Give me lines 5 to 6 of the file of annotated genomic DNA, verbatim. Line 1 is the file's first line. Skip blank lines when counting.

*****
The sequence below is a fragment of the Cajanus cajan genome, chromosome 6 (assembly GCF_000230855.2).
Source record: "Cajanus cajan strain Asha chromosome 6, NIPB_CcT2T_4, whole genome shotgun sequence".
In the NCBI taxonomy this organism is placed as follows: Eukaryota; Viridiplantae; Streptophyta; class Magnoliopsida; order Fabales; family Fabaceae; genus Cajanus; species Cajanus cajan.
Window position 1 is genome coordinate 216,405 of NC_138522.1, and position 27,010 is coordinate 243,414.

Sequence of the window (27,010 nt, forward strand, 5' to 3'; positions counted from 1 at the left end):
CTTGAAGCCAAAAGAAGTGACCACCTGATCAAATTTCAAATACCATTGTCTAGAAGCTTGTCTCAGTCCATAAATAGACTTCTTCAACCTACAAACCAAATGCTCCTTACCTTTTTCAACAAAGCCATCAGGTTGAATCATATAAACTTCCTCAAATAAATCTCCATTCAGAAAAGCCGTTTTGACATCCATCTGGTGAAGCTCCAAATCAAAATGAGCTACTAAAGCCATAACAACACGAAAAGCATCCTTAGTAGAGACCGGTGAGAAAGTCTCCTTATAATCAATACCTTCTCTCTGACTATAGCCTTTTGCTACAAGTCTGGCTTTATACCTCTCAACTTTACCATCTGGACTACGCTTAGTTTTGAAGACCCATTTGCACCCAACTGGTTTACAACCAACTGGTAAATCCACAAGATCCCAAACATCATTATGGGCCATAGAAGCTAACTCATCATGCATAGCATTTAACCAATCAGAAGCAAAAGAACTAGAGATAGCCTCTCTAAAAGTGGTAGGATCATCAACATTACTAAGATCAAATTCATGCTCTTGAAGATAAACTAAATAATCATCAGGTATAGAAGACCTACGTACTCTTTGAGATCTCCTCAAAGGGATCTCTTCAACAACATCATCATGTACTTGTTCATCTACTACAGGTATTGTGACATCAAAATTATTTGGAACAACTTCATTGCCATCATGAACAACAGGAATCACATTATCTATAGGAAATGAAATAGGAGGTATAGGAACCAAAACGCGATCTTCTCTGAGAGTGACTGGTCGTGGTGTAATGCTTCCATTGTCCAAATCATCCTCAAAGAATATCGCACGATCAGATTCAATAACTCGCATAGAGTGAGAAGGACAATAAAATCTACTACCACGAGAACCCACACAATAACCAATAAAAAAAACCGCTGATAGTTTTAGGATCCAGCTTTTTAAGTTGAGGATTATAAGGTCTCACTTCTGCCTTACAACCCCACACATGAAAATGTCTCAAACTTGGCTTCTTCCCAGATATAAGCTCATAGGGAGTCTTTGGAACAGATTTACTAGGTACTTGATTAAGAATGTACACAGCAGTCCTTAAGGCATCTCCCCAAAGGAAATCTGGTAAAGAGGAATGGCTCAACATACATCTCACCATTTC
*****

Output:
Sequence of the window (27,010 nt, forward strand, 5' to 3'; positions counted from 1 at the left end):
CTTGAAGCCAAAAGAAGTGACCACCTGATCAAATTTCAAATACCATTGTCTAGAAGCTTGTCTCAGTCCATAAATAGACTTCTTCAACCTACAAACCAAATGCTCCTTACCTTTTTCAACAAAGCCATCAGGTTGAATCATATAAACTTCCTCAAATAAATCTCCATTCAGAAAAGCCGTTTTGACATCCATCTGGTGAAGCTCCAAATCAAAATGAGCTACTAAAGCCATAACAACACGAAAAGCATCCTTAGTAGAGACCGGTGAGAAAGTCTCCTTATAATCAATACCTTCTCTCTGACTATAGCCTTTTGCTACAAGTCTGGCTTTATACCTCTCAACTTTACCATCTGGACTACGCTTAGTTTTGAAGACCCATTTGCACCCAACTGGTTTACAACCAACTGGTAAATCCACAAGATCCCAAACATCATTATGGGCCATAGAAGCTAACTCATCATGCATAGCATTTAACCAATCAGAAGCAAAAGAACTAGAGATAGCCTCTCTAAAAGTGGTAGGATCATCAACATTACTAAGATCAAATTCATGCTCTTGAAGATAAACTAAATAATCATCAGGTATAGAAGACCTACGTACTCTTTGAGATCTCCTCAAAGGGATCTCTTCAACAACATCATCATGTACTTGTTCATCTACTACAGGTATTGTGACATCAAAATTATTTGGAACAACTTCATTGCCATCATGAACAACAGGAATCACATTATCTATAGGAAATGAAATAGGAGGTATAGGAACCAAAACGCGATCTTCTCTGAGAGTGACTGGTCGTGGTGTAATGCTTCCATTGTCCAAATCATCCTCAAAGAATATCGCACGATCAGATTCAATAACTCGCATAGAGTGAGAAGGACAATAAAATCTACTACCACGAGAACCCACACAATAACCAATAAAAAAAACCGCTGATAGTTTTAGGATCCAGCTTTTTAAGTTGAGGATTATAAGGTCTCACTTCTGCCTTACAACCCCACACATGAAAATGTCTCAAACTTGGCTTCTTCCCAGATATAAGCTCATAGGGAGTCTTTGGAACAGATTTACTAGGTACTTGATTAAGAATGTACACAGCAGTCCTTAAGGCATCTCCCCAAAGGAAATCTGGTAAAGAGGAATGGCTCAACATACATCTCACCATTTC